Call Me by My Other Name is the second complete collection of poetry from Valerie Wetlaufer. Wetlaufer is a poet, editor, and educator. She earned her Ph.D. in Literature and Creative Writing from the University of Utah and her MFA in Poetry from Florida State University Wetlaufer also earned a BA in French and an MA in Teaching from Bennington College. Her first full-length collection, Mysterious Acts by My People was published in March 2014 by Sibling Rivalry Press and won the Lambda Literary Award for Lesbian Poetry.
Inspiration comes from many places. Sometimes inspiration comes from obscure places. Wetlaufer took her inspiration from a January 18th, 1894 story in The Badger State Banner, published in Black River Falls, Wisconsin. Frank Blunt was arrested for stealing $175. His wife Gertrude Field paid for his defense and openly mourned his conviction. It was only after sentencing, that it was discovered that Blunt was actually Anna Morris. Morris lived the past fifteen years as a man. This may be the first recording of a lesbian marriage in America.
Call Me by My Other Name makes use of this article to create a fictionalized story of Anna and Gertrude. Wetlaufer manages to capture the historical setting and context of the period as well as the couple’s love. What is exceptionally brilliant is that a reader who is unaware of the background story could quite possibly read large parts of this collection and not fully realize Frank’s real identity. Although there are references throughout the collection, they do not scream out for attention; they are more like gentle reminders. We live in a society that loves to hyphenate nationality and race. We also have marriage and gay marriage suggesting there is a difference in types love. Call Me by My Other Name manages to remove that barrier. Is there really any difference in love between two people that must be qualified? Does it really matter or should it really matter to anyone, except Gertrude, who Frank really is? The reader will undoubtedly come to the conclusion, that no, it doesn’t matter.
The writing is well done and really pulls the reader into the period. Again, the unaware reader may think that this was a first-hand account written over a century ago in a small town on the prairie. There also is the feeling of reading a diary and glimpsing into someone’s personal thoughts. Of course, it is written in verse, but its message is as strong as the writing and the reader may forget he or she is reading poetry. The story and the verse mesh perfectly. Wetlaufer also inserts her contemporary thoughts and words throughout the collection distinguished from the other text by italics. Some of her thoughts are inside other poems but are mostly stand-alone poems.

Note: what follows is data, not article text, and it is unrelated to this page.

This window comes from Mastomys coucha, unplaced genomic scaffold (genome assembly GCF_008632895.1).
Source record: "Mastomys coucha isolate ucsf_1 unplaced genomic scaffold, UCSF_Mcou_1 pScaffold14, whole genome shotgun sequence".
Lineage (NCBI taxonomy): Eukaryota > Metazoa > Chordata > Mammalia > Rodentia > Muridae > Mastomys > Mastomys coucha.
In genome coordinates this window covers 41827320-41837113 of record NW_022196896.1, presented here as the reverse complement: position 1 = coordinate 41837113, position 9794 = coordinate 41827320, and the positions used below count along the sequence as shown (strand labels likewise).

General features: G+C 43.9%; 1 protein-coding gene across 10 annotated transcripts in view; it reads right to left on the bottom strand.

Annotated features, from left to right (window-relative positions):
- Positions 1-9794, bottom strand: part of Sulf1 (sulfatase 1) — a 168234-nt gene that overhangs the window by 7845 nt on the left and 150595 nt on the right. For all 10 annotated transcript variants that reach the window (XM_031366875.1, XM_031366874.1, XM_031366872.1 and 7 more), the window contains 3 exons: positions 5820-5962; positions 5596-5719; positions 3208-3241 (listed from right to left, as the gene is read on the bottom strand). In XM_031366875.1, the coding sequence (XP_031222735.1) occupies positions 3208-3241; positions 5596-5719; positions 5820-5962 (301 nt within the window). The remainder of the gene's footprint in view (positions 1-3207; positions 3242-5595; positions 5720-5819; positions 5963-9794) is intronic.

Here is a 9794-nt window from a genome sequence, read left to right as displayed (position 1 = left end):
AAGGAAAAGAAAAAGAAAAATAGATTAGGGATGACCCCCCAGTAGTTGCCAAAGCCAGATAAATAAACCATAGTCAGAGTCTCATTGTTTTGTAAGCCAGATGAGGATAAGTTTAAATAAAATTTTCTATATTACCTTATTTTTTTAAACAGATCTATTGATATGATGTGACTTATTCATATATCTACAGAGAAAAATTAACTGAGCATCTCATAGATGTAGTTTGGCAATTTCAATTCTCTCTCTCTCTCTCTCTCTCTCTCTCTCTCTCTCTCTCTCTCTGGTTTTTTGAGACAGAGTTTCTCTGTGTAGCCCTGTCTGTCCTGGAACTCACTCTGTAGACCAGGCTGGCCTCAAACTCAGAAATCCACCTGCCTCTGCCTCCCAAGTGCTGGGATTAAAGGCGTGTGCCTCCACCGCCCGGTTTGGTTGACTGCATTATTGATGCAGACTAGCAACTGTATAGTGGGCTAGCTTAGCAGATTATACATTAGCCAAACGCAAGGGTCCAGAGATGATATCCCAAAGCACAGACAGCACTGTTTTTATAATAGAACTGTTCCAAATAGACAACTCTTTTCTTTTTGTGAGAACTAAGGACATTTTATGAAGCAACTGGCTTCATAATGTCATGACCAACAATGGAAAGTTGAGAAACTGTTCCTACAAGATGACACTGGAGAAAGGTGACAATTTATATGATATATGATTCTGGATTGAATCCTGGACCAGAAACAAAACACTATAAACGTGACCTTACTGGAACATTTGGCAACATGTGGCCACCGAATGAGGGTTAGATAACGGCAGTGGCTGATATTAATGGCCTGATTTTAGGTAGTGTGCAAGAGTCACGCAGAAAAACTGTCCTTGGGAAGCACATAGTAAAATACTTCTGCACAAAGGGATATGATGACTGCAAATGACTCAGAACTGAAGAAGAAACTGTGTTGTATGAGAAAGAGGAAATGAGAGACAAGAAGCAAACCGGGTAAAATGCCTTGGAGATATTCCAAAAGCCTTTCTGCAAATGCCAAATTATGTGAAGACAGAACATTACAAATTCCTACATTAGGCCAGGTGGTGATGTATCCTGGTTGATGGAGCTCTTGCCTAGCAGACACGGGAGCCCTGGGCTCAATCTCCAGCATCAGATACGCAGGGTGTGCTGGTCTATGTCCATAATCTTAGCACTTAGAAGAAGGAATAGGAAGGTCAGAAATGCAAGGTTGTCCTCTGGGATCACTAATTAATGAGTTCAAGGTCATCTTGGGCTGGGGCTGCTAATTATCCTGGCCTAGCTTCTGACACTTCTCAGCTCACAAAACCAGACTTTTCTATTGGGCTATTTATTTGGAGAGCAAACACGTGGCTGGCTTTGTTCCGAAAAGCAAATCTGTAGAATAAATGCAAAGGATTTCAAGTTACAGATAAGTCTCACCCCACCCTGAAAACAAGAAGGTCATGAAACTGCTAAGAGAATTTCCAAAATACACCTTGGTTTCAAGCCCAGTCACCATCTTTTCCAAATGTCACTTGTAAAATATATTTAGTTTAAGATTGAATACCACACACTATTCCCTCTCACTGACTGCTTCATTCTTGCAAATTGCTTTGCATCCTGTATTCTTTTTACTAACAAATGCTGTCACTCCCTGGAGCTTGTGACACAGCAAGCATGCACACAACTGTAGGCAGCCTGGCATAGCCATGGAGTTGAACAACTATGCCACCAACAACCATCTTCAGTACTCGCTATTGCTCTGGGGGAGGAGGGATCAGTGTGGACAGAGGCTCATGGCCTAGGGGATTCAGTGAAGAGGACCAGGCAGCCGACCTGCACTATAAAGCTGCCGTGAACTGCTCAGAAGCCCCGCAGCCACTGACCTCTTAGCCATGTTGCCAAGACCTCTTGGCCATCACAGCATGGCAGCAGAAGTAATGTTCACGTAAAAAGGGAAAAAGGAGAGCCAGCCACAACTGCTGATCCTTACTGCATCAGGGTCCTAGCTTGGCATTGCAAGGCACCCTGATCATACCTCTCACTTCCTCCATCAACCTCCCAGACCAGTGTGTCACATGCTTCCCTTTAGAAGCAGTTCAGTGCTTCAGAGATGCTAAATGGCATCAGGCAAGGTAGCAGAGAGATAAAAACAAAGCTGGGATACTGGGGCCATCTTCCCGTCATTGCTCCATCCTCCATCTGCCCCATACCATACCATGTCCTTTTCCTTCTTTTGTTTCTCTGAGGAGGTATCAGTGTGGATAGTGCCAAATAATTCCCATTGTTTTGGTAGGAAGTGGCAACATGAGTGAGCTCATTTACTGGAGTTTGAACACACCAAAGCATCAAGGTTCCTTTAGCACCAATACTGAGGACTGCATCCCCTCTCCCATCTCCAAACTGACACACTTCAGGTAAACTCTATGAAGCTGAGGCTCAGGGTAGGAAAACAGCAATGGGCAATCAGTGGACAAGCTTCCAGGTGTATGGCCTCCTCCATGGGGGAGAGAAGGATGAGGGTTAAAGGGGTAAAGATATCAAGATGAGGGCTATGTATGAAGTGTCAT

Wetlaufer first collection Mysterious Acts by My People tended to be graphic and hard hitting. Call Me by My Other Nameseems to be tender and personal. It wants to show the universality not of love but of all emotion. “Epidemic: Diphtheria”, for example, shows extreme sadness at the loss of a loved one. My background isn’t literature; it is political science and history. Perhaps, my assessment is not the poet’s intention, but I did feel the connection to humanity and human emotion. There is a commonality we all share as human beings and many times it is hard to express to those who believe differently. Call Me by My Other Name is a collection that exposes that commonality by examining those who many would call different and verifying the contrary.